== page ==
Barbara Brothers retired from the art of higher learning to the art of good living.
By RON COLE
VINDICATOR EDUCATION WRITER
YOUNGSTOWN -- Faculty members come and go. Administrators get hired, retire and leave town. Students attend, graduate and fly the coop.
But Barbara Brothers has always been there.
Or so it seems.
Since first setting foot on the Youngstown State University campus to teach freshman English composition in 1960, Brothers has risen to become one of the most enduring academics and certainly one of the most influential female faculty members in YSU's 93-year history.
To an end: That career, which for the past eight years was as dean of YSU's arts and sciences college, officially ended Friday, when Brothers packed up the few remaining belongings from her office in DeBartolo Hall and retired to her Fifth Avenue home.
For the next 15 months, Brothers and her husband, Larry Haims, a retired YSU faculty member, will travel the world, from Toronto to London, Alaska to Morocco, Spain to Egypt.
"We have defined the art of good living as being, No. 1: You have to live your life as if you're going to live forever because heaven only knows you better be able to afford to take care of yourself for that long," she said.
"And No 2: live each day as if it's your last."
In a wide-ranging interview in her office last week, Brothers, 63, a Youngstown native known for her plain-talking, no-holds-barred approach, talked about her four decades at YSU, her life in Youngstown and her university's challenging future.
Her background: A 1955 graduate of Austintown Fitch High School, Brothers received a bachelor's degree in English from Youngstown University in 1958 and taught a year at Fitch before coming to work at YSU in 1960.
She was named chairwoman of the English department in 1974 and moved to arts and sciences dean in 1993.
There were plenty of chances to go elsewhere, she said. But with two children, and now four grandchildren, in northeast Ohio, she stayed put.
"You balance things," she said. "There are tradeoffs. I've always had the good fortune to have challenging and exciting opportunities here" at YSU.
Even though her office for the past 41 years has been on Youngstown's North Side, her career has taken her around the world, to Dublin, Venice, Zurich and dozens of other places to present academic papers and serve on leadership committees.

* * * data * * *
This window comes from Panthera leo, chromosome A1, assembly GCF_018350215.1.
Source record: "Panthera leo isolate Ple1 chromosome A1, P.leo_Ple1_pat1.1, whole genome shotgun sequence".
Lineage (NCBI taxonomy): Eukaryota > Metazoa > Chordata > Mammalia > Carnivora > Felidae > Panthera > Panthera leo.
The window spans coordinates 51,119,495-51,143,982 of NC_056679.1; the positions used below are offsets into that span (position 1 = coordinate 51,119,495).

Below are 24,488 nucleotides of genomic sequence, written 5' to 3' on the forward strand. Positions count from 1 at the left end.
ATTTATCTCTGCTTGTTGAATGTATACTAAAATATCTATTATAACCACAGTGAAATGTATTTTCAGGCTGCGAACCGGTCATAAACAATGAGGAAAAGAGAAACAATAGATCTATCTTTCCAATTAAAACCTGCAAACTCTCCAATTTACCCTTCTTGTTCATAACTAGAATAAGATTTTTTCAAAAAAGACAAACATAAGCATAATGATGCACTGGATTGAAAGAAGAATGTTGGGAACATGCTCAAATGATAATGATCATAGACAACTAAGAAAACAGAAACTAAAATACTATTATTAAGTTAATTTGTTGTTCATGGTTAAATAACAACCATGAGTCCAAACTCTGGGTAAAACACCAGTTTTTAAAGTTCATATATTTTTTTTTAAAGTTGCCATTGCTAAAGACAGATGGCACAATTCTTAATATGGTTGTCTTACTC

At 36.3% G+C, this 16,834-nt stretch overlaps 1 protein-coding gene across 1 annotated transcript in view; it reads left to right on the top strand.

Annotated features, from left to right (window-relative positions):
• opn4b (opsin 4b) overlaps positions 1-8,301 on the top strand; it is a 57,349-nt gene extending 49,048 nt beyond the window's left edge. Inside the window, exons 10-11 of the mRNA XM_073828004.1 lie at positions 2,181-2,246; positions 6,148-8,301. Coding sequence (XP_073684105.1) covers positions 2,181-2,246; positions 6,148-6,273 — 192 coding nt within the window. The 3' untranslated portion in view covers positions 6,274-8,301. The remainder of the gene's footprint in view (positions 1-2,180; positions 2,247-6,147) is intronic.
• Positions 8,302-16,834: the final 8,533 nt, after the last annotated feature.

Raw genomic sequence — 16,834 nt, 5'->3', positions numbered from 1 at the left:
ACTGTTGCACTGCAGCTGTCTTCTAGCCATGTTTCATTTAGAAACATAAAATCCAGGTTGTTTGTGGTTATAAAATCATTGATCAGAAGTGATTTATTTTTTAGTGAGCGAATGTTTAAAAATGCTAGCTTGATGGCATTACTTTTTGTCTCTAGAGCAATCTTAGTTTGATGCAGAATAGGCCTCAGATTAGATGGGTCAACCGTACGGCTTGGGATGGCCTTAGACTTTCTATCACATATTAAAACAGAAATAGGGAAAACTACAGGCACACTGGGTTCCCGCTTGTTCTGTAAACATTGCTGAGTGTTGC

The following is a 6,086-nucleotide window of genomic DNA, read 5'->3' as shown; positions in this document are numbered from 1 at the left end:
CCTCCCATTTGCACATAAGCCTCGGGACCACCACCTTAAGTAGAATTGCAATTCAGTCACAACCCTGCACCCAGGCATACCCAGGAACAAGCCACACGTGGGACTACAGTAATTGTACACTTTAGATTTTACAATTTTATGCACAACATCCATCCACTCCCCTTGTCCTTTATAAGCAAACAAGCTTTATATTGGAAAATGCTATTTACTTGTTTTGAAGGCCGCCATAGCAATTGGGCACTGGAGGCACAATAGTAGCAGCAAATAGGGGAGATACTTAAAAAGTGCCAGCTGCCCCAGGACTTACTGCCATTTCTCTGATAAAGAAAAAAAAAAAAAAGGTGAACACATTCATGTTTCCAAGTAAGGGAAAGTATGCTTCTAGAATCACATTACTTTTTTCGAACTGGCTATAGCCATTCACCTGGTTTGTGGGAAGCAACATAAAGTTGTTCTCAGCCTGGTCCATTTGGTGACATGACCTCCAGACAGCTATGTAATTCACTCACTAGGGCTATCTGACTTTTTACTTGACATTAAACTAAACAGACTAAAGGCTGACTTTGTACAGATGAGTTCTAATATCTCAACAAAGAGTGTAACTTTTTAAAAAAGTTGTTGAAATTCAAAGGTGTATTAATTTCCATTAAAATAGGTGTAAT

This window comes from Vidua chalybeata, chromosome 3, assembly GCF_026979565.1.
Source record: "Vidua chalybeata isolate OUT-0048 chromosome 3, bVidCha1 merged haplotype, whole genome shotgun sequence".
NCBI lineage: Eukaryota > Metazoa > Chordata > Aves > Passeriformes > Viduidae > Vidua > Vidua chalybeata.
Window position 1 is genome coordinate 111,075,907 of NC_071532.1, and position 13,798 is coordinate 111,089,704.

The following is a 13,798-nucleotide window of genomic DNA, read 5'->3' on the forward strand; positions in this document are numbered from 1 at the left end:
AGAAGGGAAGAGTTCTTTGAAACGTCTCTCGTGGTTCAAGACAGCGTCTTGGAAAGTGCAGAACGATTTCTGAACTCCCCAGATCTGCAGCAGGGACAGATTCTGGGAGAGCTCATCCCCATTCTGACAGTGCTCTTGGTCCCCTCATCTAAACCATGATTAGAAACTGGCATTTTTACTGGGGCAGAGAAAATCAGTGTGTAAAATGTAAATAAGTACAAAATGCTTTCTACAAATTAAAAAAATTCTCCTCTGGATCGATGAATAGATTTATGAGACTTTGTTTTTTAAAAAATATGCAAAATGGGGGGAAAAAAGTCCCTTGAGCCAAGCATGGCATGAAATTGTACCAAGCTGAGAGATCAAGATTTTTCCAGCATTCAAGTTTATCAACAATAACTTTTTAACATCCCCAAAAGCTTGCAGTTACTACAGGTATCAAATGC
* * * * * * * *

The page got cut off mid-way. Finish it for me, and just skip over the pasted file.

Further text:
Community problem: "I think one of the problems that the university has had and perhaps continues to have, and it seems also to be a problem in the community, is a kind of parochialism that comes from not really knowing and being involved in the larger community, whether that larger community is of scholars or other professionals," she said.
"That's how you know what's going on elsewhere. That's how you really get vision about what are the opportunities. That's how you find out what you need to be doing, what you can do to change things."
Brothers, who received her doctorate from Kent State University in 1973, said the Mahoning Valley community doesn't appreciate YSU.
For a time, former YSU President Leslie Cochran, who retired a year ago, sparked community interest and partnerships with the university.
"He energized the place," she said. "The problem was that he didn't pay enough attention to what he had to build on. Instead, he came with a ready-made vision. You can't do that. You have to know what your strengths and weaknesses are. Here, that means the faculty.
"We have lacked leadership in the whole community, and we don't have a vision that the university can be something more than just 'Youngstown College.'"
Newest president: She said she had hoped that Cochran's successor, Dr. David Sweet, would move more quickly to make improvements.
"Instead, we got a study," she said in reference to a 1,000-page assessment by State Auditor Jim Petro on how to improve the university.
She said the much-ballyhooed report was shallow. "There isn't much of anything in there that anybody couldn't have told somebody to begin with," she said.
One of the criticisms in the report that Brothers agrees with is the lack of a clearly defined budget process on campus.
"The budget is not tied to the university's goals," she said. "I suppose I am more frustrated by that this year than anything. We cannot afford one more year of drift."
She also questioned recent personnel shake-ups in the YSU registrar's and enrollment management offices.
"And we're supposed to be building enrollment?" she said. "I don't know what's going on over there."
Behind her: But Brothers said that's not for her to worry about anymore. Although she'll miss the faculty and students, she won't miss other things that come with the job.
"My definition of being an administrator is learning things about people you never wanted to learn," she said. "I won't miss that."
And she won't miss having to talk to and deal with people she doesn't want to.
"That's the privilege of retirement," she said. "You interact with the people you want."